'Flu is everywhere' — 49 states report widespread flu activity

Influenza activity increased the week ending Jan. 6, with all but one state reporting widespread flu activity, according to the CDC's most recent update on the 2017-18 flu season published Friday.

During a media call Friday, CDC Director Brenda Fitzgerald, MD, and Daniel Jernigan, MD, director of the CDC's influenza division, said flu season is likely at its peak, but cautioned that it will take several more weeks before flu activity slows down.

Here are five things to know.

1. Every state in the continental U.S. reported widespread influenza activity for the week ending Jan. 6. Hawaii and Guam reported regional flu activity; Washington, D.C., reported local influenza; U.S. Virgin Islands reported sporadic activity; and Puerto Rico did not report flu activity to the CDC for the week.

"Flu is everywhere in the U.S. right now," Dr. Jernigan said. "There's lots of flu in lots of places."

2. The most frequently identified virus type in positive specimens continued to be influenza A, with a majority of these cases — 89.9 percent — attributable to the H3N2 The H3N2 strain is associated with more severe illnesses in the elderly and young children.

3. Flu seasons in which H3N2 is the dominant strain tend to be more severe. Of the two seasons in the last 13 years considered high in severity — 2003-04 and 2014-15 — H3N2 was the dominant strain, according to Dr. Jernigan. The CDC official referred to the nation's current flu season as severe, but said the level of severity is still unclear. The CDC does not expect this season to reach the level of severity seen in 2014-15, according to Dr. Jemigan.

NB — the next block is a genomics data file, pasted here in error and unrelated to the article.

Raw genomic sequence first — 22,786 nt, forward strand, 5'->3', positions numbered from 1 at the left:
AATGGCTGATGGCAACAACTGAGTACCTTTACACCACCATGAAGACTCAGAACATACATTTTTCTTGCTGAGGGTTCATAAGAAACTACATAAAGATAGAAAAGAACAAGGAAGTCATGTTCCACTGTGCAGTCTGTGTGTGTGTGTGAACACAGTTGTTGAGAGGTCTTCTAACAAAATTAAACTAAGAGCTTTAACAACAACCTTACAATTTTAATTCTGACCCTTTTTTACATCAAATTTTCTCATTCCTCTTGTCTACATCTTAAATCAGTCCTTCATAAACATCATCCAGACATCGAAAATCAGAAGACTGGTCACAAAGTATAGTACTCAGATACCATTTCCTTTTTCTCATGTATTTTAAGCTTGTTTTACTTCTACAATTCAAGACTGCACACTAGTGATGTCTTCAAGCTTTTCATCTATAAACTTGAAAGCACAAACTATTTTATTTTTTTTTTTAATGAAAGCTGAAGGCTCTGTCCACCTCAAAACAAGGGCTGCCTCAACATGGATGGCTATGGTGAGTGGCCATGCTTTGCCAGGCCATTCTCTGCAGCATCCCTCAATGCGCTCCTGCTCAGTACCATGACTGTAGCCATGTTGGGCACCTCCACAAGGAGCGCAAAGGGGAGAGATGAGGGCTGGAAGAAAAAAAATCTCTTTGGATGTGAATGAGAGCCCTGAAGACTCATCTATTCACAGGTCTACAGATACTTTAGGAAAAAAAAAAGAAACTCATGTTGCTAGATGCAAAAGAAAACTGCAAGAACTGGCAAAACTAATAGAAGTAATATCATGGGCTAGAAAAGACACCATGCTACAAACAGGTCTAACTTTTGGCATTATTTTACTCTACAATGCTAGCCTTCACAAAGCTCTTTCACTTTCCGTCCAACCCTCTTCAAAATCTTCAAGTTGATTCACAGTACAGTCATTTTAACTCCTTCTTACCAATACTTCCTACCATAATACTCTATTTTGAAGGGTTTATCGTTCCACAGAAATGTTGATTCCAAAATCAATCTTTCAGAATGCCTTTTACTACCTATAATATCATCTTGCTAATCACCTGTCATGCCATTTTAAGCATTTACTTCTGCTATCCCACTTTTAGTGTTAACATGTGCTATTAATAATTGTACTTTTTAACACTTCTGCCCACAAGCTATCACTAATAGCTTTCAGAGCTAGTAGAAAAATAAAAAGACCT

4. The CDC reported seven additional pediatric flu deaths for the week ending Jan. 6, increasing the total number of flu-related pediatric deaths to 20 for the current flu season. The agency tallied a total of 110 such deaths for last year's flu season.

5. Jernigan said the CDC anticipates the H3N2 component of this year's influenza vaccine to be about 30 percent effective with overall vaccine effectiveness rates at about 40 percent.

"While our flu vaccines are far from perfect, they are the best way to prevent the flu, and it's not too late to get one," Dr. Fitzgerald said during the media call.

More articles on infection control: 
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Student sickened with measles at Indiana University 
CDC: Multistate E. coli outbreak continues, leafy greens likely source

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